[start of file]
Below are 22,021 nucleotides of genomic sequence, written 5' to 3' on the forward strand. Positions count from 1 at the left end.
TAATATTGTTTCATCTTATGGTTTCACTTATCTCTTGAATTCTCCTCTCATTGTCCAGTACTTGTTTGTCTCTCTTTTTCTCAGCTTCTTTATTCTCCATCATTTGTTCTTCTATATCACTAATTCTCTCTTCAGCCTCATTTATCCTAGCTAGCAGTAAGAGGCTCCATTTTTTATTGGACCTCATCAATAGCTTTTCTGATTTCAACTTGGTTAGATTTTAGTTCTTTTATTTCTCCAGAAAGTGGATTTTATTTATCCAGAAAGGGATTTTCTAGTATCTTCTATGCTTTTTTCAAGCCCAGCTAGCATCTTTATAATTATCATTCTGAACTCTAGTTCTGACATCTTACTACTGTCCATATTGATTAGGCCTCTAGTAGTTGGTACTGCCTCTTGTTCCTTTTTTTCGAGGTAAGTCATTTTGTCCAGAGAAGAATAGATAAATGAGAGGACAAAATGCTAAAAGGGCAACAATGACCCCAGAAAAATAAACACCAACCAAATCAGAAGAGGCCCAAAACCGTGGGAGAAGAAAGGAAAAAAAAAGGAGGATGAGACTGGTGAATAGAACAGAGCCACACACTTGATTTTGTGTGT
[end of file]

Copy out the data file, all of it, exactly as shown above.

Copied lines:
Below are 22,021 nucleotides of genomic sequence, written 5' to 3' on the forward strand. Positions count from 1 at the left end.
TAATATTGTTTCATCTTATGGTTTCACTTATCTCTTGAATTCTCCTCTCATTGTCCAGTACTTGTTTGTCTCTCTTTTTCTCAGCTTCTTTATTCTCCATCATTTGTTCTTCTATATCACTAATTCTCTCTTCAGCCTCATTTATCCTAGCTAGCAGTAAGAGGCTCCATTTTTTATTGGACCTCATCAATAGCTTTTCTGATTTCAACTTGGTTAGATTTTAGTTCTTTTATTTCTCCAGAAAGTGGATTTTATTTATCCAGAAAGGGATTTTCTAGTATCTTCTATGCTTTTTTCAAGCCCAGCTAGCATCTTTATAATTATCATTCTGAACTCTAGTTCTGACATCTTACTACTGTCCATATTGATTAGGCCTCTAGTAGTTGGTACTGCCTCTTGTTCCTTTTTTTCGAGGTAAGTCATTTTGTCCAGAGAAGAATAGATAAATGAGAGGACAAAATGCTAAAAGGGCAACAATGACCCCAGAAAAATAAACACCAACCAAATCAGAAGAGGCCCAAAACCGTGGGAGAAGAAAGGAAAAAAAAAGGAGGATGAGACTGGTGAATAGAACAGAGCCACACACTTGATTTTGTGTGT